Albert Matthew Francis Witte (1923–2015)

Albert Witte was a longtime professor at the University of Arkansas School of Law in Fayetteville (Washington County) and a one-time president of the National Collegiate Athletic Association (NCAA). He also was a central figure in the hiring of Bill Clinton, fresh out of law school, to teach at the university.

Albert Matthew Francis Witte was born on October 25, 1923, in Pittsburgh, Pennsylvania, to Albert M. Witte and Sara E. Witte. He spent most of his youth in Erie, Pennsylvania. He graduated from Erie East High School and in 1942 enlisted in the U.S. Army Air Corps. He flew thirty-five missions as a second lieutenant bombardier with the Fifteenth Air Force in Italy during World War II, earning the Distinguished Flying Cross.

Upon his discharge, Witte attended the University of Chicago, where he earned both bachelor’s and master’s degrees. After a stint teaching English literature at Ripon College in Ripon, Wisconsin, he earned a law degree from the University of Wisconsin School of Law. He then entered private practice in Milwaukee, Wisconsin, serving as an associate in the firm of Wood, Warner, Tyrell and Bruce. He then joined the faculty of the University of Arkansas School of Law in 1957. With the exception of a two-year stint at Emory University in the mid-1960s, he remained a member of that faculty until his official retirement in 1994, although he continued to serve as an adjunct professor, teaching one class, for almost two decades after he retired. In addition, during his tenure at UA, he served as a visiting professor at other law schools, including the University of Illinois, University of Oklahoma, University of Houston, and University of Arkansas at Little Rock William H. Bowen School of Law. He also taught during many summers at Baylor University.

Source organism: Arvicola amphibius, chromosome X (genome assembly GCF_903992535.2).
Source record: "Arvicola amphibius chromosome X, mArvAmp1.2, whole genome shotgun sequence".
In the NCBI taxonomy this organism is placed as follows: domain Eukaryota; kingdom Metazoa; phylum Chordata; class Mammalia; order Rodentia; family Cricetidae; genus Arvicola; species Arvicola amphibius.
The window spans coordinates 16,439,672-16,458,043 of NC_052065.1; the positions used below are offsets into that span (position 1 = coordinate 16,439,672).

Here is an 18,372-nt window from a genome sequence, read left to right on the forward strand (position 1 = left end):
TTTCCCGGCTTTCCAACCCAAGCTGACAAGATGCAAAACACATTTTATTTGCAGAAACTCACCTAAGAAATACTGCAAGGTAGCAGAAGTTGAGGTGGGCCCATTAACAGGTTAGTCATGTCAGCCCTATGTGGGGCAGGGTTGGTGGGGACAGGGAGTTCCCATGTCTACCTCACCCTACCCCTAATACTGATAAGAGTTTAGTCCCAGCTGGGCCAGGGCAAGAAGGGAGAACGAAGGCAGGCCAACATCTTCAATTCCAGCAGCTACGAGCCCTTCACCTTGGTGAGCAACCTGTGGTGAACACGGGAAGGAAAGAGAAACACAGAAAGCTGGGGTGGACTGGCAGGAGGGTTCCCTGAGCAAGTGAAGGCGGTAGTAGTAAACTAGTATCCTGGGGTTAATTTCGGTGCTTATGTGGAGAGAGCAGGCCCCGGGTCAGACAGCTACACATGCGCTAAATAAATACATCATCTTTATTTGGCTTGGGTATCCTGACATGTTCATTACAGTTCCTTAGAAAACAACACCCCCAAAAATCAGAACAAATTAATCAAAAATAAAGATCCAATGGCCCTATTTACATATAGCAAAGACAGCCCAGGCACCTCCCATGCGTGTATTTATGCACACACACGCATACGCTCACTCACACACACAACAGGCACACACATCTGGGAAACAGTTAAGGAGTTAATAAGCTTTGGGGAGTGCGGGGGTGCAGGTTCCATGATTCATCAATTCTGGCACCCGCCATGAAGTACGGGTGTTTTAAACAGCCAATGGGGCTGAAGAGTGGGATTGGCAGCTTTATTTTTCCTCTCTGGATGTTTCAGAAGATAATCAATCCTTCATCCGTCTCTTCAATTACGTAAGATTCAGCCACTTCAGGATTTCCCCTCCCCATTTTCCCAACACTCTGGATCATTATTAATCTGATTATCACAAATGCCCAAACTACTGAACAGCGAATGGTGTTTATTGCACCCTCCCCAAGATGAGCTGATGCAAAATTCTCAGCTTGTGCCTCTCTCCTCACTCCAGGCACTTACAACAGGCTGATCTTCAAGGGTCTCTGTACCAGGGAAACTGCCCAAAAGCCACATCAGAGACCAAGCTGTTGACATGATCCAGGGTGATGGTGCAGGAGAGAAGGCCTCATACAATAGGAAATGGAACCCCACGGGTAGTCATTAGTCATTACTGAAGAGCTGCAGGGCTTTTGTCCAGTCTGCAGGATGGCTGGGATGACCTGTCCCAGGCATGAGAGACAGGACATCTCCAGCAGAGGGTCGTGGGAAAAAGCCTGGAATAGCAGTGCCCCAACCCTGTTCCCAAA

During his career, he was known as a demanding but beloved teacher, one whose intellect, insight, and wit made his classes memorable if challenging. Known early in his career as “mean Al,” he was said to have mellowed over his almost six decades at the university.

On March 19, 1961, he married Anna Sue Keen. The couple had two sons, and the marriage ended in divorce after about twenty years.

Witte served in many capacities, including chairing the law school’s hiring committee. It was in that role that, in the spring of 1973 Witte interviewed Clinton, then in his final year of Yale Law School, on a Sunday at the Fayetteville Country Club. He welcomed Bill and Hillary Clinton to the faculty in 1973 and 1974, respectively.

Also notable was his role as the school’s faculty athletic representative. His more than two decades of service in that role led to positions with numerous other athletic associations of which the university was a member. These included the Southwest and Southeast Conferences, the College Football Association, and the National Collegiate Athletic Association, for which he served as both Division I vice president and ultimately as president from 1989 to 1991. Witte was also a member of the Arkansas Bar Association and the Elks Lodge No. 1987.

He was also involved in a range of professionally related projects. These included a stint on the Fayetteville Planning Commission from 1969 to 1971 as well as the Fayetteville Board of Adjustment from 1971 to 1974. From 1969 to 1971, he served as a legal consultant to the Southern Governors’ Conference, and he was a Special Assistant Arkansas Attorney General from 1981 to 1990.

Albert Witte died on December 23, 2015, in Fayetteville.

For additional information:
“Al Witte.” Pryor Center for Arkansas Oral and Visual History, University of Arkansas. (accessed February 8, 2023).

“Beloved Law Professor Remembered as Dedicated Teacher, Trusted Adviser.” University of Arkansas, January 4, 2016. (accessed February 8, 2023).

Bleed, Jill. “Longtime Arkansas Law Professor Albert Witte Dies.” Associated Press, Tulsa World, December 25, 2015. Online at (accessed February 8, 2023).

William H. Pruden III
Ravenscroft School


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